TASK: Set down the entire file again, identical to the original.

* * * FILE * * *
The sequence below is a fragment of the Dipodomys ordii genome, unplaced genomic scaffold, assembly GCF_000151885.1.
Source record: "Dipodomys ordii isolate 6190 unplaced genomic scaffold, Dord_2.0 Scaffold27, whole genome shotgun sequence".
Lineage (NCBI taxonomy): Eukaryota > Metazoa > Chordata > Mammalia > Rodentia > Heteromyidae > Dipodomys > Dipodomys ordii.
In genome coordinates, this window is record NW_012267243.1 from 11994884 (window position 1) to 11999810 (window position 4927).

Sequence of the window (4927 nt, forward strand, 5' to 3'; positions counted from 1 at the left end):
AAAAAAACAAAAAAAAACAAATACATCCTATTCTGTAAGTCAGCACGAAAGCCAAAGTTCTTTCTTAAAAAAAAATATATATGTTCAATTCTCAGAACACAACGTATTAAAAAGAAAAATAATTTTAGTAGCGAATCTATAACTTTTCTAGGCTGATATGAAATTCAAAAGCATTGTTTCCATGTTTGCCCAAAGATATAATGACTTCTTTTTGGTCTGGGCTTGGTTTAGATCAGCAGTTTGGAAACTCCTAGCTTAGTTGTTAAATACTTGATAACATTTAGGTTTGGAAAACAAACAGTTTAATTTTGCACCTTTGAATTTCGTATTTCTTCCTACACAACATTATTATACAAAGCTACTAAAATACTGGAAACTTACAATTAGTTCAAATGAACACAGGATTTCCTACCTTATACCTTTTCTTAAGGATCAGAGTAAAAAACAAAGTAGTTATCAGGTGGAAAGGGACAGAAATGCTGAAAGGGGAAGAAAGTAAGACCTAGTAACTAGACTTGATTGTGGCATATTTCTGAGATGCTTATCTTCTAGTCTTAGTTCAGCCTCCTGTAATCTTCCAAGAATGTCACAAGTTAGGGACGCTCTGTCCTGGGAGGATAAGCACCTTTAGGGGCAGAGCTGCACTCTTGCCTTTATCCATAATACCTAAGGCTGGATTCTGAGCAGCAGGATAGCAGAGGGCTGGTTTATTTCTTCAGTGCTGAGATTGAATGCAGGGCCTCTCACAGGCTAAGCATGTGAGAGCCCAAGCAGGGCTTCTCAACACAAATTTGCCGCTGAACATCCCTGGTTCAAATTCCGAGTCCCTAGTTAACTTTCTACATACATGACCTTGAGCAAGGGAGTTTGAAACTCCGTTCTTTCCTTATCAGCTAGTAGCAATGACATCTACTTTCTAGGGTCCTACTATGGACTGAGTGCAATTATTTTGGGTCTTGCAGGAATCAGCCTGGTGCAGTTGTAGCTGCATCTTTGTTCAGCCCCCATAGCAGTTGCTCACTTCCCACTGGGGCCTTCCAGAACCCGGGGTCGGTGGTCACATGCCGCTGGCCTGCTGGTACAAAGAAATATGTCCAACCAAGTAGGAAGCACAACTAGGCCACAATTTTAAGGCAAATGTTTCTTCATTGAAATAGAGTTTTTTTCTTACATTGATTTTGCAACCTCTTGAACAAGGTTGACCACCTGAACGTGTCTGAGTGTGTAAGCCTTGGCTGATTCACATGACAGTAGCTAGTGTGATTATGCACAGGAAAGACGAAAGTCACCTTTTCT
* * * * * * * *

The sequence below is a fragment of the Dipodomys ordii genome, unplaced genomic scaffold, assembly GCF_000151885.1.
Source record: "Dipodomys ordii isolate 6190 unplaced genomic scaffold, Dord_2.0 Scaffold27, whole genome shotgun sequence".
Lineage (NCBI taxonomy): Eukaryota > Metazoa > Chordata > Mammalia > Rodentia > Heteromyidae > Dipodomys > Dipodomys ordii.
In genome coordinates, this window is record NW_012267243.1 from 11994884 (window position 1) to 11999810 (window position 4927).

Sequence of the window (4927 nt, forward strand, 5' to 3'; positions counted from 1 at the left end):
AAAAAAACAAAAAAAAACAAATACATCCTATTCTGTAAGTCAGCACGAAAGCCAAAGTTCTTTCTTAAAAAAAAATATATATGTTCAATTCTCAGAACACAACGTATTAAAAAGAAAAATAATTTTAGTAGCGAATCTATAACTTTTCTAGGCTGATATGAAATTCAAAAGCATTGTTTCCATGTTTGCCCAAAGATATAATGACTTCTTTTTGGTCTGGGCTTGGTTTAGATCAGCAGTTTGGAAACTCCTAGCTTAGTTGTTAAATACTTGATAACATTTAGGTTTGGAAAACAAACAGTTTAATTTTGCACCTTTGAATTTCGTATTTCTTCCTACACAACATTATTATACAAAGCTACTAAAATACTGGAAACTTACAATTAGTTCAAATGAACACAGGATTTCCTACCTTATACCTTTTCTTAAGGATCAGAGTAAAAAACAAAGTAGTTATCAGGTGGAAAGGGACAGAAATGCTGAAAGGGGAAGAAAGTAAGACCTAGTAACTAGACTTGATTGTGGCATATTTCTGAGATGCTTATCTTCTAGTCTTAGTTCAGCCTCCTGTAATCTTCCAAGAATGTCACAAGTTAGGGACGCTCTGTCCTGGGAGGATAAGCACCTTTAGGGGCAGAGCTGCACTCTTGCCTTTATCCATAATACCTAAGGCTGGATTCTGAGCAGCAGGATAGCAGAGGGCTGGTTTATTTCTTCAGTGCTGAGATTGAATGCAGGGCCTCTCACAGGCTAAGCATGTGAGAGCCCAAGCAGGGCTTCTCAACACAAATTTGCCGCTGAACATCCCTGGTTCAAATTCCGAGTCCCTAGTTAACTTTCTACATACATGACCTTGAGCAAGGGAGTTTGAAACTCCGTTCTTTCCTTATCAGCTAGTAGCAATGACATCTACTTTCTAGGGTCCTACTATGGACTGAGTGCAATTATTTTGGGTCTTGCAGGAATCAGCCTGGTGCAGTTGTAGCTGCATCTTTGTTCAGCCCCCATAGCAGTTGCTCACTTCCCACTGGGGCCTTCCAGAACCCGGGGTCGGTGGTCACATGCCGCTGGCCTGCTGGTACAAAGAAATATGTCCAACCAAGTAGGAAGCACAACTAGGCCACAATTTTAAGGCAAATGTTTCTTCATTGAAATAGAGTTTTTTTCTTACATTGATTTTGCAACCTCTTGAACAAGGTTGACCACCTGAACGTGTCTGAGTGTGTAAGCCTTGGCTGATTCACATGACAGTAGCTAGTGTGATTATGCACAGGAAAGACGAAAGTCACCTTTTCT